On Thursday, the House Financial Services Committee will hold an oversight hearing of the Securities and Exchange Commission. Mary Jo White, who has headed the agency for roughly a month, will testify.
A subcommittee that same day will explore housing finance reform as it pertains to multifamily residences and healthcare facilities. And on Wednesday, another subcommittee will explore what Dodd-Frank does to the issue of “too big to fail” — end it or enshrine it?
A Senate committee on Thursday will take another shot at trying to approve the nomination of Tom Perez to lead the Labor Department. Perez, who is head of the Justice Department's Civil Rights Division, is facing serious resistance from Senate Republicans, who invoked a rarely used rule this week to postpone another vote.
On Monday, the Senate Committee on Homeland Security and Governmental Affairs will vet the nomination of Brian Deese, tapped by the president to be deputy director of the Office of Management and Budget (OMB). Deese’s nomination comes as the OMB is grappling with several vacancies at high-ranking positions, even as Sylvia Matthews Burwell was confirmed to lead the office in April.
The Senate Finance Committee on Tuesday will look at the question of tax reform and how it might impact Medicare payments to physicians.
On Wednesday, a House Ways and Means subcommittee will meet to discuss the small business and pass-through entity tax reform discussion draft released on March 12. The focus is on how to simplify the tax code so that a majority of small businesses don't need to spend precious capital on tax preparers.
On Thursday, another tax-writing subcommittee will gather to talk the U.S.-EU trade negotiations.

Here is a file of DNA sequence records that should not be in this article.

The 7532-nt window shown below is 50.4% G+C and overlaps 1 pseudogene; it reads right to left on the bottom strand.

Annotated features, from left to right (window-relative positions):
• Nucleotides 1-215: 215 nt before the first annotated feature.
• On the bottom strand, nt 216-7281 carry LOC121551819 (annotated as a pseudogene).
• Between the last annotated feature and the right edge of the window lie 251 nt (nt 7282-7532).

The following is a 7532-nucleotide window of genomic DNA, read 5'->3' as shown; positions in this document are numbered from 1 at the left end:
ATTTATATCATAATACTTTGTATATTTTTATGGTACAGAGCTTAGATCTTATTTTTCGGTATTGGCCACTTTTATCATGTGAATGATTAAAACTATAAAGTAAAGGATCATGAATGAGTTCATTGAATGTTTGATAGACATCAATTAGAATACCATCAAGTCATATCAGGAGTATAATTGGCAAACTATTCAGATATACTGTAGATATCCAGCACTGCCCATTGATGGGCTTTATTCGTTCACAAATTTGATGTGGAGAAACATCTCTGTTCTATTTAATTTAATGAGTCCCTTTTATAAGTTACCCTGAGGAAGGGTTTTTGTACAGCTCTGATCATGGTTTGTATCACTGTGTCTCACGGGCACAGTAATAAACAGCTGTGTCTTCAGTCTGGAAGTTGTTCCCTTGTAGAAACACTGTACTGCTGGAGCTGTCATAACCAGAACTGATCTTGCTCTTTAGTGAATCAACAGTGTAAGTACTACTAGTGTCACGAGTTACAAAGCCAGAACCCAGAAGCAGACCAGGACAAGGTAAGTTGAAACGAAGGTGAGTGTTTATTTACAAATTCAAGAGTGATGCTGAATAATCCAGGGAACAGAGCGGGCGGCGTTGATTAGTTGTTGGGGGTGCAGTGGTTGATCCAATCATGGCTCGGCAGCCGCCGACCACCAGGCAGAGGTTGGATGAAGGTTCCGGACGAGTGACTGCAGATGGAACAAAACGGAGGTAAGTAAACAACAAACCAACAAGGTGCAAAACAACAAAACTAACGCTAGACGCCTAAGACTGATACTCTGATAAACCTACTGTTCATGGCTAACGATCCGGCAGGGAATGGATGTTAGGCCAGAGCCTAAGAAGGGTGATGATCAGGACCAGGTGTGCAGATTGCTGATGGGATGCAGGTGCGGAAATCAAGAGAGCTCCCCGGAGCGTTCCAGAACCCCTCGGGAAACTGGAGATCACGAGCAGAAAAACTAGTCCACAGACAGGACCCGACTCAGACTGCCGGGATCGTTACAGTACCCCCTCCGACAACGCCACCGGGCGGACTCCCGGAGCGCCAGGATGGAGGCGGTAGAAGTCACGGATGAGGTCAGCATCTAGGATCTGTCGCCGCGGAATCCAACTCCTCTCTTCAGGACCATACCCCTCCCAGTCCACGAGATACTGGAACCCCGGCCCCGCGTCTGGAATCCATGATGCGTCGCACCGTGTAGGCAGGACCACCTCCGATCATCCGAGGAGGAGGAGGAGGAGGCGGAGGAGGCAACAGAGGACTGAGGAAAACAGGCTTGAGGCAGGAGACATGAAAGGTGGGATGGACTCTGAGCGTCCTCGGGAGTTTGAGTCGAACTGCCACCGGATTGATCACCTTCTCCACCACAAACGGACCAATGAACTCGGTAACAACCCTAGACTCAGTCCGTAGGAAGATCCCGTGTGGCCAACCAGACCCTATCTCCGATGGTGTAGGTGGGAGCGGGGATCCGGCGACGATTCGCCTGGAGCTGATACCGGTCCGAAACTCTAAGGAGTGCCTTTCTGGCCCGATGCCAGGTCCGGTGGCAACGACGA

European and U.S. leaders say they are committed to crafting a comprehensive agreement that would lower tariffs and harmonize a wide array of regulations, which would be designed to set an example for subsequent deals.
The Senate Banking Committee on Thursday will explore the future of the private student loan market, how it could effect the broader economy and how to reform or monitor it.
Subcommittees will debate how to entice private capital back into the mortgage market Tuesday, followed by a Wednesday debate on improving financial regulations that span international lines.
President Obama meets with United Kingdom Prime Minister David Cameron on Monday at the White House to discuss a broad array of national security and economic issues, including the trade deal.
With talks set to start within the next couple of months, the leaders are expected to confirm their desires to reach an agreement within a couple of years.
Expect Syria to be a hot topic, too. Cameron met on Friday with Russian President Vladmir Putin to discuss how to stop the bloodshed in that nation.
The visit comes ahead of Obama's trip to Europe next month for the Group of Eight summit, which Cameron will lead in Northern Ireland.
The U.S. Chamber of Commerce on Thursday will discuss U.S. private sector involvement in Turkey with that country’s prime minister, Recep Tayyip Erdogan. The meeting will mark the launch of the Chamber’s U.S.-Turkey Business Council (USTBC), a trade and investment advocacy organization representing top U.S. firms doing business with Turkey.
On Wednesday, the Bretton Woods Committee will bring together top private sector, government and multilateral officials to discuss the changing global development environment and what the groups can do collectively to end extreme poverty. Headlining the event are Lael Brainard, under secretary for International Affairs at the Treasury Department; Jim Yong Kim, president of the World Bank; Christine Lagarde, head of the International Monetary Fund; and Sen. Robert MenendezRobert MenendezSteve Mnuchin, foreclosure king, now runs your US Treasury Senate Dems move to nix Trump's deportation order Senators to Trump: We support additional Iran sanctions MORE, (D-N.J.), chairman of the Senate Foreign Relations Committee.